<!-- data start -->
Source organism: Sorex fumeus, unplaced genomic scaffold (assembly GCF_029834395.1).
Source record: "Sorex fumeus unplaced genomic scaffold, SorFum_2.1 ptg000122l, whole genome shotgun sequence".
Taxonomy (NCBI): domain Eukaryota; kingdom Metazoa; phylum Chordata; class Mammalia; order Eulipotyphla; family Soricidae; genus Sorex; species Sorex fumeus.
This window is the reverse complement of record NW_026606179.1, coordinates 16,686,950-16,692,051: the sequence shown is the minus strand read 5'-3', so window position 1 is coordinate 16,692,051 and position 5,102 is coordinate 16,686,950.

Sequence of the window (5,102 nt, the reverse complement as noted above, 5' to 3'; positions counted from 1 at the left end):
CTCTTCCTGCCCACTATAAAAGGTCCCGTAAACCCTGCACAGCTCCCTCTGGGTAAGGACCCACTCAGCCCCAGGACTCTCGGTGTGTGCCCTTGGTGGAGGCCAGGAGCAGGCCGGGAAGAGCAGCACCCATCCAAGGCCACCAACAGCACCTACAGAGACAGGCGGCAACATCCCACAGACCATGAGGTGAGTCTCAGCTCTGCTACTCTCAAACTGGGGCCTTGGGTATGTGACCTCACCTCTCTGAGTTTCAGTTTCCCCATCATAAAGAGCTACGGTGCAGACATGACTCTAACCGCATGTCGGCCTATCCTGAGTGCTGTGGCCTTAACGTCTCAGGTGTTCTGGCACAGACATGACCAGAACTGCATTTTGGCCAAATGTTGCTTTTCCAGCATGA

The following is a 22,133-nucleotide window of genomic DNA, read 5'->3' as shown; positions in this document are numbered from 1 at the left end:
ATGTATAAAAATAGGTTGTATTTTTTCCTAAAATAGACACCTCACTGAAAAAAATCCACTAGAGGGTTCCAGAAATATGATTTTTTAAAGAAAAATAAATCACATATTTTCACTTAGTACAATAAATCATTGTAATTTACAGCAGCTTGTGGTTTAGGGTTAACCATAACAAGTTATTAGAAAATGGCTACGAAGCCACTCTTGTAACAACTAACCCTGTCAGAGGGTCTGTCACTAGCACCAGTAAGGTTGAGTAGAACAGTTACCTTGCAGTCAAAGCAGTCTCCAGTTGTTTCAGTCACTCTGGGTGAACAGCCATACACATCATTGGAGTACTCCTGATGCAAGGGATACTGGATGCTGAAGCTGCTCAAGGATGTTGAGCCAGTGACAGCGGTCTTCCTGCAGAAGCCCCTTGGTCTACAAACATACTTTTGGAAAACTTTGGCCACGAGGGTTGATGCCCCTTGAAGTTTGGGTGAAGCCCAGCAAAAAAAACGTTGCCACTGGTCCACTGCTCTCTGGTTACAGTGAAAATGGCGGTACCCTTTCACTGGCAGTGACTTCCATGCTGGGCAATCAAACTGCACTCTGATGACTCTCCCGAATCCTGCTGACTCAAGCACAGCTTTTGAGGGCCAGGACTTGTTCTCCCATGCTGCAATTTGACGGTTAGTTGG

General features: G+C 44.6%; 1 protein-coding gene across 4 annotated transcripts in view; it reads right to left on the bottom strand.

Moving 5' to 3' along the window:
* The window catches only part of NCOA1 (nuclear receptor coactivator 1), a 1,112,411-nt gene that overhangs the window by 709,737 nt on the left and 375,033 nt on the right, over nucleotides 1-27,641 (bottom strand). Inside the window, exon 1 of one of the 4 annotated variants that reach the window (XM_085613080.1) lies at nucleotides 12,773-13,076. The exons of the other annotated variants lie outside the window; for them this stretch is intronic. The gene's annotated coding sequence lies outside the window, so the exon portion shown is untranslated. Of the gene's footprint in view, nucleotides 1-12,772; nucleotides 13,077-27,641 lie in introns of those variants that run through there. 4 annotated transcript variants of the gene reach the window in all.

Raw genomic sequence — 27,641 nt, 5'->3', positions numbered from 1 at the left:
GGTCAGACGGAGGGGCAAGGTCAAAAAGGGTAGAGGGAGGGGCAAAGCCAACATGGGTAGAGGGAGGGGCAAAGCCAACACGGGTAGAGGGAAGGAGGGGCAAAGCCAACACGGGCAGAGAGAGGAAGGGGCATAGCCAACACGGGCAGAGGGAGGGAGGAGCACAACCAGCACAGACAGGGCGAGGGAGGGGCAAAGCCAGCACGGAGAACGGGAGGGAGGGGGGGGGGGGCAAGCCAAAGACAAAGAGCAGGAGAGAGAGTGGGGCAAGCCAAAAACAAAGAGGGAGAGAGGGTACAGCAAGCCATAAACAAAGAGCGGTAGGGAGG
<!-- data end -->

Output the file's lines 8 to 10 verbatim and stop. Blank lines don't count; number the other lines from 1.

ATGTATAAAAATAGGTTGTATTTTTTCCTAAAATAGACACCTCACTGAAAAAAATCCACTAGAGGGTTCCAGAAATATGATTTTTTAAAGAAAAATAAATCACATATTTTCACTTAGTACAATAAATCATTGTAATTTACAGCAGCTTGTGGTTTAGGGTTAACCATAACAAGTTATTAGAAAATGGCTACGAAGCCACTCTTGTAACAACTAACCCTGTCAGAGGGTCTGTCACTAGCACCAGTAAGGTTGAGTAGAACAGTTACCTTGCAGTCAAAGCAGTCTCCAGTTGTTTCAGTCACTCTGGGTGAACAGCCATACACATCATTGGAGTACTCCTGATGCAAGGGATACTGGATGCTGAAGCTGCTCAAGGATGTTGAGCCAGTGACAGCGGTCTTCCTGCAGAAGCCCCTTGGTCTACAAACATACTTTTGGAAAACTTTGGCCACGAGGGTTGATGCCCCTTGAAGTTTGGGTGAAGCCCAGCAAAAAAAACGTTGCCACTGGTCCACTGCTCTCTGGTTACAGTGAAAATGGCGGTACCCTTTCACTGGCAGTGACTTCCATGCTGGGCAATCAAACTGCACTCTGATGACTCTCCCGAATCCTGCTGACTCAAGCACAGCTTTTGAGGGCCAGGACTTGTTCTCCCATGCTGCAATTTGACGGTTAGTTGG

General features: G+C 44.6%; 1 protein-coding gene across 4 annotated transcripts in view; it reads right to left on the bottom strand.

Moving 5' to 3' along the window: